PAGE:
Replacing Dust Covers on My Dobsonian Telescope

Replacing Dust Covers on My Dobsonian Telescope

When I built my Dobsonian in October 2016, I purchase dust covers from Astrozap. I needed a solution to cover both ends of my homemade telescope from dust and light. If I recall seven years ago, there may have been other options, but the Astrozap covers seemed by far the best answer to keep the ends reasonably blanketed. A homemade solution was viable, but the Astrozap covers looked and operated nicer than anything I could have rigged myself.

When I use the Dobsonsian at night, both covers are removed from the telescope at least once. The bottom one is taken off so I can collimate the mirrors with with the bolts behind the primary mirror. I then immediately return the cover to the scope to block out excess light (and there is a lot of excess light). The top cover obviously must be removed to use the telescope, normally placed on an outside chair for the duration of the viewing or photography session.

Ove the past several months, I noticed the bands on the covers had become considerably loose. I then observed that the overall color and thread strength had faded as well. This is to be expected. They lasted over seven years and only started to exhibit wear over the past year. My main worry is that the bottom cover’s band would no longer have the tightness to remain attached to the tube. And so, I decided to look into replacement covers.

I kept an Excel file with inventory of all the parts I bought and ordered for the original build. In truth, I had forgotten where I bought the dust covers from, but thankfully the inventory file listed the items with Astrozap. I was pleasantly surprised then to find Astrozap still in business, and they still had the same covers available for sale! Here is the product I bought (times two) for my 254mm telescope:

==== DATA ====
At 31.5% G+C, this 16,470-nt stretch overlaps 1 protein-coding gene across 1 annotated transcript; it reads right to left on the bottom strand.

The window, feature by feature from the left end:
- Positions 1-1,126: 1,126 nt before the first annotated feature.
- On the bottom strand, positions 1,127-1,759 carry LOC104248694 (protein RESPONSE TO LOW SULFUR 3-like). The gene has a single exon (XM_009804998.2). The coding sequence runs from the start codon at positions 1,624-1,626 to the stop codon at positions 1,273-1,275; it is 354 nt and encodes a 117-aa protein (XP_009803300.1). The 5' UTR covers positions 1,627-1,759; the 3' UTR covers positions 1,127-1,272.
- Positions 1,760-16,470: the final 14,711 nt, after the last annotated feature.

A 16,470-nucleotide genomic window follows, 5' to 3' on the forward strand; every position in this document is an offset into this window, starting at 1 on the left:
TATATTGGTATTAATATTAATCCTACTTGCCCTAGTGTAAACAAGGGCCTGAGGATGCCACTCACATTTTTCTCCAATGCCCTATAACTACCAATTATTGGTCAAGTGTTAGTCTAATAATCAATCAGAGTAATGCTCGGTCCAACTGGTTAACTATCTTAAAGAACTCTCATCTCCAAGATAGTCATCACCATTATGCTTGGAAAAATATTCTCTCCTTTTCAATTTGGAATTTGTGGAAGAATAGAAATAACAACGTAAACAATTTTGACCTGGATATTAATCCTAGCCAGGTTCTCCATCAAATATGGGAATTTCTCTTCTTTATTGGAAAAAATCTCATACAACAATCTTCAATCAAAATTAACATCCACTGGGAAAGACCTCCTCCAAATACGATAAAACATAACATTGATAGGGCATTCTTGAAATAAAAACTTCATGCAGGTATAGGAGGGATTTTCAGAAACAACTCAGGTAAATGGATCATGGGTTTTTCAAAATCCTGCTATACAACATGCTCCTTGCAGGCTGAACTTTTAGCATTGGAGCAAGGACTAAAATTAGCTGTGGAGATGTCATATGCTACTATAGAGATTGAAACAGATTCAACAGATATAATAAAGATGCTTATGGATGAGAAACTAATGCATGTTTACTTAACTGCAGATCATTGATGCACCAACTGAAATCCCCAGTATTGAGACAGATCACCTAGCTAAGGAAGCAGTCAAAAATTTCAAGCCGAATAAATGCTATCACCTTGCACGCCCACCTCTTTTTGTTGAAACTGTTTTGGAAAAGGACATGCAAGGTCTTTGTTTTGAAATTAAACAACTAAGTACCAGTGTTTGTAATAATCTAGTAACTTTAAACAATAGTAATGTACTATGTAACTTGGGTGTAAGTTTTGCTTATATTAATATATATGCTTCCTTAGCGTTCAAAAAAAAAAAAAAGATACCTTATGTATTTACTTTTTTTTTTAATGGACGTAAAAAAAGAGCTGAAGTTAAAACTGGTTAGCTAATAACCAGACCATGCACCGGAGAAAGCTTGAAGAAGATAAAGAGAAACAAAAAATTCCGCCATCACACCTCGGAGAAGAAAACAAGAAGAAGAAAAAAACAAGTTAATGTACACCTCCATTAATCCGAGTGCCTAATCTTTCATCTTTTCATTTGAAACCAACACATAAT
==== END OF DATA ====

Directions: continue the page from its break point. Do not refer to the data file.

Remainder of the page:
There is not much by way of installation. Simply unpackage the new covers and replace them on the telescope after removing the old ones, taking care to avoid the procedure anywhere near sunliight.

It is difficult to appreciate the wear on the covers after seven years, but here is a photograph of the old and new covers next to each other. The older one is on the left, and you can see the fade, at least a little. The threads are much more pronounced on the new cover, and the band is much more taut, even if the photo does not convey that.

Finally, I composed a couple of before-and-after photos so you can see the old and new covers on the telescope. The covers on the top of the telescope are shown above as the title image for this article. The old cover is noticeably droopy, as well as the bottom old cover, shown here on the left:

Old dust cover (left) and new dust cover (right) from Astrozap.

If you have any questions about the dust covers, please let me know in the comments below.

And by the way, it is well past time for me to clean the primary mirror. A task for 2024!

Thank you for reading my article. Donec deinde tempum.

Paul

Paul

I write frequently about astrophotography, technology advice, and my other interests like science fiction. I have over 30 years of experience in computer programming, information technology, and project management.

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